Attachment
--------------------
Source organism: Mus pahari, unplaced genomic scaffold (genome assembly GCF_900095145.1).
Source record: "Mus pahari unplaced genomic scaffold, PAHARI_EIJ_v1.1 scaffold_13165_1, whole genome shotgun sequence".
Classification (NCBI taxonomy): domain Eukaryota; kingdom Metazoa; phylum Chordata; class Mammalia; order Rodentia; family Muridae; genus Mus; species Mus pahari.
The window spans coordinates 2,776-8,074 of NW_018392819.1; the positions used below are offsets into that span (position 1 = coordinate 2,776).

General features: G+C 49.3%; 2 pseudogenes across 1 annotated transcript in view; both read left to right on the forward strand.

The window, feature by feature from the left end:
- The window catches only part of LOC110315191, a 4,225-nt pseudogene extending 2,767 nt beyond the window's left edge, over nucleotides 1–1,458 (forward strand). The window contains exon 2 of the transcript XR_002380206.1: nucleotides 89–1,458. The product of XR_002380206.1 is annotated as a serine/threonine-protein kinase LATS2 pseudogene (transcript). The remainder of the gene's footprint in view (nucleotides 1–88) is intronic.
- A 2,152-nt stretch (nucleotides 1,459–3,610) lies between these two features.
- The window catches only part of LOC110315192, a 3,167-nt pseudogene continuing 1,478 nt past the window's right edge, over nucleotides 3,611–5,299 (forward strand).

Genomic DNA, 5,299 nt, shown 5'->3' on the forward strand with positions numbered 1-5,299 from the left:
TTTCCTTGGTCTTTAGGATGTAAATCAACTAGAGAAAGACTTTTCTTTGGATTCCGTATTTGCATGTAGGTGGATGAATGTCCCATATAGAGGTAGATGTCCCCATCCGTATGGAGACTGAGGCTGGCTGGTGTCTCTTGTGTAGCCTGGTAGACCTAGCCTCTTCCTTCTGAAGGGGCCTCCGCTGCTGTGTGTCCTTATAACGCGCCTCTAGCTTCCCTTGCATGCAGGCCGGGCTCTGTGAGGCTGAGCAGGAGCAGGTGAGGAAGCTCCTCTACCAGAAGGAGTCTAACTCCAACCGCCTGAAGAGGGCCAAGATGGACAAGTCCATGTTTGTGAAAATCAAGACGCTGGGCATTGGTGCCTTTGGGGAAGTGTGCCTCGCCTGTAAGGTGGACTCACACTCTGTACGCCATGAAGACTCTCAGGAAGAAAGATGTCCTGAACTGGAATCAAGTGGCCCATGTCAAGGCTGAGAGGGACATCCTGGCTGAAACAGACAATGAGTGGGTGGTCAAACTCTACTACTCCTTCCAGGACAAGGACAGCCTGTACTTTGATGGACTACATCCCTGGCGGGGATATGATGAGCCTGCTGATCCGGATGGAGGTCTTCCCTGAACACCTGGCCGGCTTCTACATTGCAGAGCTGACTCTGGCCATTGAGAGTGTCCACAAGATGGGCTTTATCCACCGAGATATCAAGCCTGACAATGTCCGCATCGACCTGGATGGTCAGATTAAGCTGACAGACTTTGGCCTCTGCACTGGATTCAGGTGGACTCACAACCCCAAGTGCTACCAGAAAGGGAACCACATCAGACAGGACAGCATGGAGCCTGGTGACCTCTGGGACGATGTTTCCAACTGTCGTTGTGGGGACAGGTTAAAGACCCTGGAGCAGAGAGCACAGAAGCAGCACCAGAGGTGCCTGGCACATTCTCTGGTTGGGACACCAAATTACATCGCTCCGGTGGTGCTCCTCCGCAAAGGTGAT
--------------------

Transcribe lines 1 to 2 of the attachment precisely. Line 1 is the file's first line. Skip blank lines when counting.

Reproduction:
Source organism: Mus pahari, unplaced genomic scaffold (genome assembly GCF_900095145.1).
Source record: "Mus pahari unplaced genomic scaffold, PAHARI_EIJ_v1.1 scaffold_13165_1, whole genome shotgun sequence".